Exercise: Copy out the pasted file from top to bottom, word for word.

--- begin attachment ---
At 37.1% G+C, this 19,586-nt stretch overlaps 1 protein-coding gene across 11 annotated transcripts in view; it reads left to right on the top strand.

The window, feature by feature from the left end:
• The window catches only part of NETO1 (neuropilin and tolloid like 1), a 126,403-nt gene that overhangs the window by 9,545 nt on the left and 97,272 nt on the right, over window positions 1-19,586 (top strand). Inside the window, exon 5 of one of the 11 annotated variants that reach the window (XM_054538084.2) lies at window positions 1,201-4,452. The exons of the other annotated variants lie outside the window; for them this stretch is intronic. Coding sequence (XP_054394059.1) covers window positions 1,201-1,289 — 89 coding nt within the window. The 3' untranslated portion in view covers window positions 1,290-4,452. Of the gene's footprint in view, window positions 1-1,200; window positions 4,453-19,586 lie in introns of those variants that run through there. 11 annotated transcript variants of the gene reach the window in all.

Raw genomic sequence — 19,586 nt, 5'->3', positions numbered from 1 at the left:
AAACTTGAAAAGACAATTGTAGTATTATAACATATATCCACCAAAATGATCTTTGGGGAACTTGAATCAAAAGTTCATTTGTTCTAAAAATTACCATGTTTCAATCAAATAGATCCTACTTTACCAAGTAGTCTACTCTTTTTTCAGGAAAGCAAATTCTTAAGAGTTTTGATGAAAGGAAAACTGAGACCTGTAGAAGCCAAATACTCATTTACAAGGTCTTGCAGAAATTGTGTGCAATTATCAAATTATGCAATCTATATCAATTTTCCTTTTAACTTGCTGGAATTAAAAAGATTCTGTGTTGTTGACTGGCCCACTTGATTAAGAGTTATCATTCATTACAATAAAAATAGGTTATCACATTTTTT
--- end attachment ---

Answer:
At 37.1% G+C, this 19,586-nt stretch overlaps 1 protein-coding gene across 11 annotated transcripts in view; it reads left to right on the top strand.

The window, feature by feature from the left end:
• The window catches only part of NETO1 (neuropilin and tolloid like 1), a 126,403-nt gene that overhangs the window by 9,545 nt on the left and 97,272 nt on the right, over window positions 1-19,586 (top strand). Inside the window, exon 5 of one of the 11 annotated variants that reach the window (XM_054538084.2) lies at window positions 1,201-4,452. The exons of the other annotated variants lie outside the window; for them this stretch is intronic. Coding sequence (XP_054394059.1) covers window positions 1,201-1,289 — 89 coding nt within the window. The 3' untranslated portion in view covers window positions 1,290-4,452. Of the gene's footprint in view, window positions 1-1,200; window positions 4,453-19,586 lie in introns of those variants that run through there. 11 annotated transcript variants of the gene reach the window in all.

Raw genomic sequence — 19,586 nt, 5'->3', positions numbered from 1 at the left:
AAACTTGAAAAGACAATTGTAGTATTATAACATATATCCACCAAAATGATCTTTGGGGAACTTGAATCAAAAGTTCATTTGTTCTAAAAATTACCATGTTTCAATCAAATAGATCCTACTTTACCAAGTAGTCTACTCTTTTTTCAGGAAAGCAAATTCTTAAGAGTTTTGATGAAAGGAAAACTGAGACCTGTAGAAGCCAAATACTCATTTACAAGGTCTTGCAGAAATTGTGTGCAATTATCAAATTATGCAATCTATATCAATTTTCCTTTTAACTTGCTGGAATTAAAAAGATTCTGTGTTGTTGACTGGCCCACTTGATTAAGAGTTATCATTCATTACAATAAAAATAGGTTATCACATTTTTT